I’m not sure where I go from here lens-wize. At this point since I’ve only gotten my camera in Dec and knowing that I tend to be a bit ADD with hobbies actually getting the 70-200 is not something for now. However, I am thinking at some point in the near future I’d like a non-kit AF lens…perhaps a prime…people seem to rave about the 50 1.4 and that’s way cheaper. I like shooting a variety of things so I’m not sure if primes are the best choice for me unless I eventually get several.

Anyway, I’m very glad I rented it as I got good results for a relative n00b and it was a good learning experience (in addition to making the people involved in the event happy ) I will say lens rental is a good option for special occasions and just trying out a costly lens before buying it.  I have to agree with a gentleman on one of the forums who said it’s hard to go back once you’ve used such a lens but for now it’s back to the sigmas and the nikon 55-200 3.5.

I went to do an errand and ran into a pack of Prancing Horses…

So the other week I had to do an errand at a local shopping area that is essentially designed as a “downtown.”  I decided to take my gear and I wanted to do some shooting.   Little did I know I’d run into this….dozen’s of Ferrari’s were being shown off by a regional Ferrari club…of course I took a number of images.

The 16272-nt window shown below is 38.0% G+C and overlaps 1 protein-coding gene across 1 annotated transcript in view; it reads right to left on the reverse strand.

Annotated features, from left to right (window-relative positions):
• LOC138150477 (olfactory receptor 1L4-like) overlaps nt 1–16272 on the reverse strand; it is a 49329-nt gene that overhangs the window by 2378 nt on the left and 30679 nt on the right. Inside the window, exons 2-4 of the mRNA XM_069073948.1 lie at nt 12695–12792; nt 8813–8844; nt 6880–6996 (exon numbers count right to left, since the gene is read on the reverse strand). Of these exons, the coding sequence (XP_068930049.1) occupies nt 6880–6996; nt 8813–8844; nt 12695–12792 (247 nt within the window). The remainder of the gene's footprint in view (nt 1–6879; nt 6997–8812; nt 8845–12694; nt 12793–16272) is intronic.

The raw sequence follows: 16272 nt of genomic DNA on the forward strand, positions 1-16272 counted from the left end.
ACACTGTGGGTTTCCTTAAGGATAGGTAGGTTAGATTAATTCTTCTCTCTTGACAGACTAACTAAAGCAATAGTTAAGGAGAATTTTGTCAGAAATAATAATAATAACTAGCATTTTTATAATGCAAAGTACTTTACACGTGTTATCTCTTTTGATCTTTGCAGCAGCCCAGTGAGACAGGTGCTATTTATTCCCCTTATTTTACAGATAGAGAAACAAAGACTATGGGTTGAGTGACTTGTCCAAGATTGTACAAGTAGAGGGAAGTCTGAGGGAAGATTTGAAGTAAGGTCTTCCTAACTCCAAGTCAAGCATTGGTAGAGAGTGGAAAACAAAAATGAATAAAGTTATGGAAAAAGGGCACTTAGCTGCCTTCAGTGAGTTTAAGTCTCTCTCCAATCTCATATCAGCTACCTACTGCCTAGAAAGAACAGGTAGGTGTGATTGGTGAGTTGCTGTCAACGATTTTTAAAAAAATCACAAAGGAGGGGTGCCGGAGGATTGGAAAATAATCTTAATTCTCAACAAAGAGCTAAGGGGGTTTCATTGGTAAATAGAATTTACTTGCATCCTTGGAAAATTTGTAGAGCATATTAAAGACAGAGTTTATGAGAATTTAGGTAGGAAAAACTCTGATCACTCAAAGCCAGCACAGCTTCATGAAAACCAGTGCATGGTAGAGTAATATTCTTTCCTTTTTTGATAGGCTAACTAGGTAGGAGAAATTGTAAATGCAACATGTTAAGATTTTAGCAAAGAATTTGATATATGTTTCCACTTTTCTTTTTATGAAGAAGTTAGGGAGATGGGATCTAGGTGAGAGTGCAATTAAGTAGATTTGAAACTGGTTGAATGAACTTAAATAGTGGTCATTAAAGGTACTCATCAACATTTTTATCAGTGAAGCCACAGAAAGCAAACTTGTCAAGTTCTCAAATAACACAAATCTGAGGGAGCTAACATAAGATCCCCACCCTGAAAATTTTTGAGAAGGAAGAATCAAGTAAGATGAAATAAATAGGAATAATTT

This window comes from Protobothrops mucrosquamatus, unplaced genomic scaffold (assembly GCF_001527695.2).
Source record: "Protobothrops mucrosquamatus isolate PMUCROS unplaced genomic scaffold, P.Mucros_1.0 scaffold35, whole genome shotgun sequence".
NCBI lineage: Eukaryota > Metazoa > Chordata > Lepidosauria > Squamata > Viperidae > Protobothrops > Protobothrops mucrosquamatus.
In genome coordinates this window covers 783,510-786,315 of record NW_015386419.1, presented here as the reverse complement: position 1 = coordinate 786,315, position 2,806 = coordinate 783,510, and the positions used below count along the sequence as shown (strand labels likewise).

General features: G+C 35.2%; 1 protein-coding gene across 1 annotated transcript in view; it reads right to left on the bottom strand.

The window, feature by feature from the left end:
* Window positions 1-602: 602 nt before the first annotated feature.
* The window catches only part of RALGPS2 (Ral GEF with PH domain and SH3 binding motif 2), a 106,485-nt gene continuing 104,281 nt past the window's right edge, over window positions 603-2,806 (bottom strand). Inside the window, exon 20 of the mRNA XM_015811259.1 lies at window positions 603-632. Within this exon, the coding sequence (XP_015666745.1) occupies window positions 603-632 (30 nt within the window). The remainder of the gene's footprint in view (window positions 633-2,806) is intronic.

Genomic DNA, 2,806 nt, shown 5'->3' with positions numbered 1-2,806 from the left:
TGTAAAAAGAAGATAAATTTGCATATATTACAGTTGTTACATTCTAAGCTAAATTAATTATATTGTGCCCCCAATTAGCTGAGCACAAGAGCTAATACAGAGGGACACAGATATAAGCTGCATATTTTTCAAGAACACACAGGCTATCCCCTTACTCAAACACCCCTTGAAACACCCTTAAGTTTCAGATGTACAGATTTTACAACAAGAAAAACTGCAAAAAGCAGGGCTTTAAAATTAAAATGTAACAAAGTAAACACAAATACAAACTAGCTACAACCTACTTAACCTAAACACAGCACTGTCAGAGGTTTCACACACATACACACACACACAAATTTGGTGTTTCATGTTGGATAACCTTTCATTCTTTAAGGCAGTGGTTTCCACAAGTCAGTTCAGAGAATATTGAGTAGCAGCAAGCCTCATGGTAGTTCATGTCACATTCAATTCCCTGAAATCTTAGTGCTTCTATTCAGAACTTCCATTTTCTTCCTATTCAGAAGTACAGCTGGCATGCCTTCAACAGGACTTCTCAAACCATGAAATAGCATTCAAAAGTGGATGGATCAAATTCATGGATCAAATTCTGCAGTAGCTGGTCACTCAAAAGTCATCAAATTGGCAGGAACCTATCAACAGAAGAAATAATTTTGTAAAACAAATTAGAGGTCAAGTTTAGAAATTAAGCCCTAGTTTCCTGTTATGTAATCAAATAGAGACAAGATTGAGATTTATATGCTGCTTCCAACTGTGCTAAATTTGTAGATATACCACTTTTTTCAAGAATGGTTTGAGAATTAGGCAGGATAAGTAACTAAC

Playing with HDR..

I’ve been very impressed with the HDR work of Trey Ratcliff ( and found the HDR effect in landscapes and cityscapes really added to the image for me personally.  This technique is particularly useful if you have a situation where part of the image is very bright and another part is much darker such as a landscape in bright sunlight.  I decided to experiment and see what I could do with the technique.  Now to try this you first need a software that processes images to create this effect.  The one Trey recommends is Photomatix.  He provides a discount on his site but you can try it free.   Anyway to show you what I did I have two images, the first is an image that had a decent exposure in camera that I processed in lightroom